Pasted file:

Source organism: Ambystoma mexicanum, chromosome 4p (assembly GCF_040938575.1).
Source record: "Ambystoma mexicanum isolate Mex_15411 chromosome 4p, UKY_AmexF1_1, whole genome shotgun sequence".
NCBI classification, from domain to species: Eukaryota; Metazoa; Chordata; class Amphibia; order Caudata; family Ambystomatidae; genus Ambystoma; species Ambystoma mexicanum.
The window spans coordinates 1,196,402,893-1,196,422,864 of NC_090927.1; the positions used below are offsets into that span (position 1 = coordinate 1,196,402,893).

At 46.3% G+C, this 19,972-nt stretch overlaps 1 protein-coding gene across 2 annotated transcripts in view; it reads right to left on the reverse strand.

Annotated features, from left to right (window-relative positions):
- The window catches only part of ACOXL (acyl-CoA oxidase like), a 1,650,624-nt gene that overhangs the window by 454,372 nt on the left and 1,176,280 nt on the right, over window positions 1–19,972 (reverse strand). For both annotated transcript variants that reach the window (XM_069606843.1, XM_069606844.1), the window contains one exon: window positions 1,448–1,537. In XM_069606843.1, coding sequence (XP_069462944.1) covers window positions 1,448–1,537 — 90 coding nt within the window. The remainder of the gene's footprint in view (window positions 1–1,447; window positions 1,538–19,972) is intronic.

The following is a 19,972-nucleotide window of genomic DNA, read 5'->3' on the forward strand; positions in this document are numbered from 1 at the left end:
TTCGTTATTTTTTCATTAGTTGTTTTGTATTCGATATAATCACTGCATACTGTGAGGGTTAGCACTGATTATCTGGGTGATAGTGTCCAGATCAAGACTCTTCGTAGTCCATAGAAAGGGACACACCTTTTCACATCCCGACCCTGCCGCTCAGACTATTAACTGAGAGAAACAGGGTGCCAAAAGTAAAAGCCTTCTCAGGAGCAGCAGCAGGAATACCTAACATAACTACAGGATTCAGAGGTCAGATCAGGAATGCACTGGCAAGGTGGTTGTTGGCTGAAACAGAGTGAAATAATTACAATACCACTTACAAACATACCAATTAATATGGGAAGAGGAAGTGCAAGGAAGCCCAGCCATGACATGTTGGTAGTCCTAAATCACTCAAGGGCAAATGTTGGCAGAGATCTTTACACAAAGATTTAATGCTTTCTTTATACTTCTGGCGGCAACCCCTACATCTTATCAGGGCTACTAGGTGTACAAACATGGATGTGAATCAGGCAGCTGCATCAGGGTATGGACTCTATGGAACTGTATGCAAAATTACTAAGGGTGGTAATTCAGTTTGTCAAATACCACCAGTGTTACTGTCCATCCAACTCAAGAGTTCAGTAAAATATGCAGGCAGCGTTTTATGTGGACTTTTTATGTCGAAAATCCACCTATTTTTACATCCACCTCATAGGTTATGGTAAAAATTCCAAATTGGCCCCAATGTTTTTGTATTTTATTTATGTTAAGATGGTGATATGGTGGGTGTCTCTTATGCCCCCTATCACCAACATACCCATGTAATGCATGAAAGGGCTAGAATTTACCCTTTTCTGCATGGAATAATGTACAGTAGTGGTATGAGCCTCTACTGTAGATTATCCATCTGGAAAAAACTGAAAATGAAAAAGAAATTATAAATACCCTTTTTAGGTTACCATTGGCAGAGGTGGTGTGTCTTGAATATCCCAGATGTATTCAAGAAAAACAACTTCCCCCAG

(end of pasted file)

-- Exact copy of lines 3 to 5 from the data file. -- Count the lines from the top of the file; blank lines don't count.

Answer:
NCBI classification, from domain to species: Eukaryota; Metazoa; Chordata; class Amphibia; order Caudata; family Ambystomatidae; genus Ambystoma; species Ambystoma mexicanum.
The window spans coordinates 1,196,402,893-1,196,422,864 of NC_090927.1; the positions used below are offsets into that span (position 1 = coordinate 1,196,402,893).

At 46.3% G+C, this 19,972-nt stretch overlaps 1 protein-coding gene across 2 annotated transcripts in view; it reads right to left on the reverse strand.